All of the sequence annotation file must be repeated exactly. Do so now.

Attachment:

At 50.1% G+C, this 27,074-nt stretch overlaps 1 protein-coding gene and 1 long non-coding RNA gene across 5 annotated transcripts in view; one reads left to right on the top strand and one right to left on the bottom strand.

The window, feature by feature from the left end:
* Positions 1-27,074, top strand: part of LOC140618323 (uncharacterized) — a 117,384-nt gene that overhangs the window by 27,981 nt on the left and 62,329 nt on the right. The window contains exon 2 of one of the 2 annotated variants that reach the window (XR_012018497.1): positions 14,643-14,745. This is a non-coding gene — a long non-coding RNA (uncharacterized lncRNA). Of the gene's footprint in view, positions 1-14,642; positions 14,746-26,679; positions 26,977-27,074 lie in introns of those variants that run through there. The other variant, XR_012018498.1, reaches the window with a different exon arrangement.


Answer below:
At 50.1% G+C, this 27,074-nt stretch overlaps 1 protein-coding gene and 1 long non-coding RNA gene across 5 annotated transcripts in view; one reads left to right on the top strand and one right to left on the bottom strand.

The window, feature by feature from the left end:
* Positions 1-27,074, top strand: part of LOC140618323 (uncharacterized) — a 117,384-nt gene that overhangs the window by 27,981 nt on the left and 62,329 nt on the right. The window contains exon 2 of one of the 2 annotated variants that reach the window (XR_012018497.1): positions 14,643-14,745. This is a non-coding gene — a long non-coding RNA (uncharacterized lncRNA). Of the gene's footprint in view, positions 1-14,642; positions 14,746-26,679; positions 26,977-27,074 lie in introns of those variants that run through there. The other variant, XR_012018498.1, reaches the window with a different exon arrangement.